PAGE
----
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Explosives factory gets the go-ahead

RESUBMITTED plans for the development of a controversial explosives factory on the banks of the Shannon Estuary have been approved by An Bord Pleanála, six years after the first application was refused on appeal.

 

The decision by the appeals’ board to grant Shannon Explosives Limited permission for the construction of facilities and infrastructure for the importation, manufacturing, storage, distribution and exportation of explosives materials represents a big boost for the company.
The first plans for an explosives factory at Cahercon, Kildysart were submitted to Clare County Council in 1999. However, the 10-year saga may not be over yet after objectors vowed to continue their battle to stop the company starting work on the project next year.
Cairde Chill an Disirt Teo (CCDT) spokesman, Terence Corry, told The Clare Champion that the group had no intention of giving up the fight. He confirmed that the group was considering a number of options, including taking judicial review proceedings to try and overturn the decision.
The company is required to obtain an assent licence from the Department of Justice under the 1875 Explosive Act. An assert hearing, started in the Temple Gate Hotel in 2001, was adjourned on a point of order because of a High Court application and Mr Corry claimed that a new hearing is now required, which would involve public submission.
The company also has to apply for a foreshore licence to the Department of Agriculture, which is also understood to involve public consultation.
The objectors suffered a blow a few months ago when the costs of a High Court case were awarded against them but they are hoping that this can be reviewed, following a recent High Court directive.
According to the Friends of the Irish Environment, these costs mock the Rio Declaration, the Aarhus’s convention and the European Directive, all of which promise people access to environmental justice that is “free of charge” or “not prohibitively expensive”.
“Science, reason and the law have failed us and the local group that we have assisted, who have recently had costs awarded against them which they can not possibly meet,” said a spokesman.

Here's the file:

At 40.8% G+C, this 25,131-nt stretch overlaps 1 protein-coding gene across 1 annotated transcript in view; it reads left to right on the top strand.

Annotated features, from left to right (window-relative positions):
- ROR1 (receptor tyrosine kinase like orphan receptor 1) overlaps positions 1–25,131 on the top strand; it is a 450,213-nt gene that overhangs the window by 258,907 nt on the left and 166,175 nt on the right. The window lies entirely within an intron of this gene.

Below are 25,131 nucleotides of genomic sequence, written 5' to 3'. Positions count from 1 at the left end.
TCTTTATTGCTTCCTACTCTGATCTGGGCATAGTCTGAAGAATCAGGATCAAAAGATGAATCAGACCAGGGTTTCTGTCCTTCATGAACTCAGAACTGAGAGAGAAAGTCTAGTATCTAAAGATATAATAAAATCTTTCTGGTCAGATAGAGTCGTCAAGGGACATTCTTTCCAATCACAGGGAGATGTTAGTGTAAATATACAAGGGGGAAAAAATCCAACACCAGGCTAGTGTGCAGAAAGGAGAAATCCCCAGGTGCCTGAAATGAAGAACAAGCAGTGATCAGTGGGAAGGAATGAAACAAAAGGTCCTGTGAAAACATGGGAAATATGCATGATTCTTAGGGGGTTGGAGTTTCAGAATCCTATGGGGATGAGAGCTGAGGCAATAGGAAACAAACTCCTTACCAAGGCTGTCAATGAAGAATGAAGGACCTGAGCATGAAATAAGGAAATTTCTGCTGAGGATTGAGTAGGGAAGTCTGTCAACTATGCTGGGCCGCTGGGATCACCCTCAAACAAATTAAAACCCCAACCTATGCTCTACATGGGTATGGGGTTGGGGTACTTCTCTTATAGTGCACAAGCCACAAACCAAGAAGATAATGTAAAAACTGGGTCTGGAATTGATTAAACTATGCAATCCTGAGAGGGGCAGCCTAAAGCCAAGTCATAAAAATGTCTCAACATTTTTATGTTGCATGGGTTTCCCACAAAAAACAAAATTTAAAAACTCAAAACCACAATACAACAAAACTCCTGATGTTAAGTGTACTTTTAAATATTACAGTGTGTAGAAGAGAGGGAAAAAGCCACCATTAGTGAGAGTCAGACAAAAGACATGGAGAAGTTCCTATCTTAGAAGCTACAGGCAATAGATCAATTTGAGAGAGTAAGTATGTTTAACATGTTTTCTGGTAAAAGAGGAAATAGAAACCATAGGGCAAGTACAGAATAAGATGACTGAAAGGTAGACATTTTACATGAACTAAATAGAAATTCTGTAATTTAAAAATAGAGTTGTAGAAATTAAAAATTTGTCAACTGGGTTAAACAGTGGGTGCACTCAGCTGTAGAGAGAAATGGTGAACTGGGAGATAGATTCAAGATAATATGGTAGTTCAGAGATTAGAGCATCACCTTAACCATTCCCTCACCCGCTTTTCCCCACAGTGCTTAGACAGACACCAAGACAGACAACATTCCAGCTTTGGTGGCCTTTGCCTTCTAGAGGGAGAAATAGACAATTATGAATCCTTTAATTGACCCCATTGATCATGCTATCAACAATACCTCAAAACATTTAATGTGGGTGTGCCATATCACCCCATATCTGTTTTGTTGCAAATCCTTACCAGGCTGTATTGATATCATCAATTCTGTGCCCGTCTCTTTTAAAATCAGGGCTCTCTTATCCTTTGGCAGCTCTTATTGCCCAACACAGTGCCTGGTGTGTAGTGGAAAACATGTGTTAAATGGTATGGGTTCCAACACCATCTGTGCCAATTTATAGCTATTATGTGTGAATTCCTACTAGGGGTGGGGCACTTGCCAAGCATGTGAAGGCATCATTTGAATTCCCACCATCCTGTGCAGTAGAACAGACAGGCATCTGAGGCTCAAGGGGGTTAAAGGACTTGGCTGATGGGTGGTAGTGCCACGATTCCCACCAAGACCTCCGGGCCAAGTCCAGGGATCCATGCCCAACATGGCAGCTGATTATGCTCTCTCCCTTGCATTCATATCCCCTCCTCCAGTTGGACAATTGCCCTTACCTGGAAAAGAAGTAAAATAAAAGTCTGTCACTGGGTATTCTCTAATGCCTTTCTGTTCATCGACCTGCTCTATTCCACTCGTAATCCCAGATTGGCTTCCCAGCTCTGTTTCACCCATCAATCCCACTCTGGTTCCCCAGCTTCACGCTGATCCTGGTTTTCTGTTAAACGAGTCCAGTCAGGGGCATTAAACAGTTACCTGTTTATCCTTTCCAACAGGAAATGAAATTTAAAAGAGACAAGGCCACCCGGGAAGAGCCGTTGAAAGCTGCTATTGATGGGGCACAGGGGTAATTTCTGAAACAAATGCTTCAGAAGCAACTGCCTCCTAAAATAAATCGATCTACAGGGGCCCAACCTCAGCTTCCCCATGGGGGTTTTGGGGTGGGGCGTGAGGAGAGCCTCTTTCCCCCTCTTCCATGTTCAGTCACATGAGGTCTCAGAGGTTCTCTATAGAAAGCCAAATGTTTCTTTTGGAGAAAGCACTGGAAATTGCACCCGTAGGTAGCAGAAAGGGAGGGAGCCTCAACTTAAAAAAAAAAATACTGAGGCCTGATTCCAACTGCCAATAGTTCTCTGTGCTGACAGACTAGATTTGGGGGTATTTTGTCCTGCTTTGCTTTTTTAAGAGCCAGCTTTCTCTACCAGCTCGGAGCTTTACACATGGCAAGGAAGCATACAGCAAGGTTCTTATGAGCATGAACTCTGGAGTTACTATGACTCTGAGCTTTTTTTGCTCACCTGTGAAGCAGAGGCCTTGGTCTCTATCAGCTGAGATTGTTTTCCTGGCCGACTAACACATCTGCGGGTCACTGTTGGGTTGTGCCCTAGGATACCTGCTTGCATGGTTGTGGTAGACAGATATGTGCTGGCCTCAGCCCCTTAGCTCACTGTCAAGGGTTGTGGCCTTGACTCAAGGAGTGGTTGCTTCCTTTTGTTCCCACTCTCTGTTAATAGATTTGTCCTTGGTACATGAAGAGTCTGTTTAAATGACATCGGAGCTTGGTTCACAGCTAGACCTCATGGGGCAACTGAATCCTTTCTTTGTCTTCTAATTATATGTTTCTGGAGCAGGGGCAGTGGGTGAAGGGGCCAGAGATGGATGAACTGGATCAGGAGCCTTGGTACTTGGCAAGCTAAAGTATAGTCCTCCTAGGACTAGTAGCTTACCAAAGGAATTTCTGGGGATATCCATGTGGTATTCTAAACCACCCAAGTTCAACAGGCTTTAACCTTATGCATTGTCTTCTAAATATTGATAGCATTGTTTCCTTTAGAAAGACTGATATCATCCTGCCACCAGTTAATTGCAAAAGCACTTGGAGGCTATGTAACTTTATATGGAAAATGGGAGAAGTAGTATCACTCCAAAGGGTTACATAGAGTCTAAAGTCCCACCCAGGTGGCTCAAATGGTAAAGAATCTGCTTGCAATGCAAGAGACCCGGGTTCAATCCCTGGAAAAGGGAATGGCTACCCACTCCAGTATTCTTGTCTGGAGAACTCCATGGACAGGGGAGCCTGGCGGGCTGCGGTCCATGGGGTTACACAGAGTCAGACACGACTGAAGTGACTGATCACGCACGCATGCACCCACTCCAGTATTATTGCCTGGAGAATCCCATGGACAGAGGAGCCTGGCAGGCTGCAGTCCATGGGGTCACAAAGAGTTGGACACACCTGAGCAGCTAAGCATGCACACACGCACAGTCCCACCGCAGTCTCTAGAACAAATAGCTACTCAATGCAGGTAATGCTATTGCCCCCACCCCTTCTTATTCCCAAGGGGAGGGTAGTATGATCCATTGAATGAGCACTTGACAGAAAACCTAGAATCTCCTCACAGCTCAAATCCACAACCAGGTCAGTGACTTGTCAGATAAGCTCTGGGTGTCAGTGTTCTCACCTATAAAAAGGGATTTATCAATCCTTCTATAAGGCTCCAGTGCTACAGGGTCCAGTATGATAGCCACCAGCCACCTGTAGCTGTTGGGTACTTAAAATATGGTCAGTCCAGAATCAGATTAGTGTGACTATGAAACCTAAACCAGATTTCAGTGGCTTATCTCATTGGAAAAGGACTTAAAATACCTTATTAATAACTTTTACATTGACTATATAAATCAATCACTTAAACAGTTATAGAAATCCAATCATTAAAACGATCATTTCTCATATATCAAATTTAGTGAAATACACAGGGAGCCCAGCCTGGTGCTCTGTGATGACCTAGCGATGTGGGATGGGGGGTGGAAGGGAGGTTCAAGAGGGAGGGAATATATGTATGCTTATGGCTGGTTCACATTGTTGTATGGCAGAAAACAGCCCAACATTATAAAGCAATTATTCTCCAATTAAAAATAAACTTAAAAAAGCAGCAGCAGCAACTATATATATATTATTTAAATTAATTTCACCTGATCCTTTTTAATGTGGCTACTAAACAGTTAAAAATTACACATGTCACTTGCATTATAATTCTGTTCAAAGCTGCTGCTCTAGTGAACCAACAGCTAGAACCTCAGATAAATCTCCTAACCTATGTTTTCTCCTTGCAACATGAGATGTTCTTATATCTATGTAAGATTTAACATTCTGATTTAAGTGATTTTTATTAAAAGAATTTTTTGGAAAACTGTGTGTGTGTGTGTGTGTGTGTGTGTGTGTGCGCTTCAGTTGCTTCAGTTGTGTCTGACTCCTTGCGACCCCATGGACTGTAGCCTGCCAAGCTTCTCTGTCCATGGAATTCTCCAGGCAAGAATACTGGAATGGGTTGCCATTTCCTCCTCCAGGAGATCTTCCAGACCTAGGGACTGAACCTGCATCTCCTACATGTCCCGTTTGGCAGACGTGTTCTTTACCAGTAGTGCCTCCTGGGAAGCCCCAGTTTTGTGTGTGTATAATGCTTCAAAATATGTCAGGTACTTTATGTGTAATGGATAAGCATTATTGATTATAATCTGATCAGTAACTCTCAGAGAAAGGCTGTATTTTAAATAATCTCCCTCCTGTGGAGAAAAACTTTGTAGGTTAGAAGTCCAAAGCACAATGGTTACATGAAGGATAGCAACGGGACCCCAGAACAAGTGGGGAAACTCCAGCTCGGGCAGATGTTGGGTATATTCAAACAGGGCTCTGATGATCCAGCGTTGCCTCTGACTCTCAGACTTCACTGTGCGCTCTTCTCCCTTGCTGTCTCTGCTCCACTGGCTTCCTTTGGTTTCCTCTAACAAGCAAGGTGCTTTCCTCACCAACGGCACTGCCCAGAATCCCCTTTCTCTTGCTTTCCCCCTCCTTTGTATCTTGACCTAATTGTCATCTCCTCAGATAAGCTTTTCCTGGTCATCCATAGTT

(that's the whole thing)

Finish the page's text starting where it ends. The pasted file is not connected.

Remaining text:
Taking into account the nature of the proposed development and distance from densely populated areas, the board stated that the development would not be prejudicial to public health or safety.
The appeals board also approved the extraction of rock fill material from an existing registered quarry from lands under control of the developer and its transportation using existing internal roads, for the required infill of the manufacturing facility site, improvement works on the existing access road, required landscaping and ancillary works at Cahircon, subject to 29 conditions.
The proposed development includes six single-storey buildings, three magazines for the storage of detonators, a security building and car parking area on a 17.38 hectare site.
The conditions prohibit blasting or destructive testing on site, no increase in production levels, the categories or maximum quantities of explosives stored on site or any change in raw materials. A noise survey and assessment programme has to be undertaken to assess the impact of noise emissions arising from the extraction activities.
The board ruled that no more than 300 tonnes of ammonium nitrate can be stored in a single compartment. The plant can only operate between 8am and 8pm, Monday to Friday, excluding any security requirements and no deliveries can be made to the facility outside this time period.
The company has to pay a financial contribution in respect of public infrastructure and facilities benefiting the development, which has to be agreed with the council.

 

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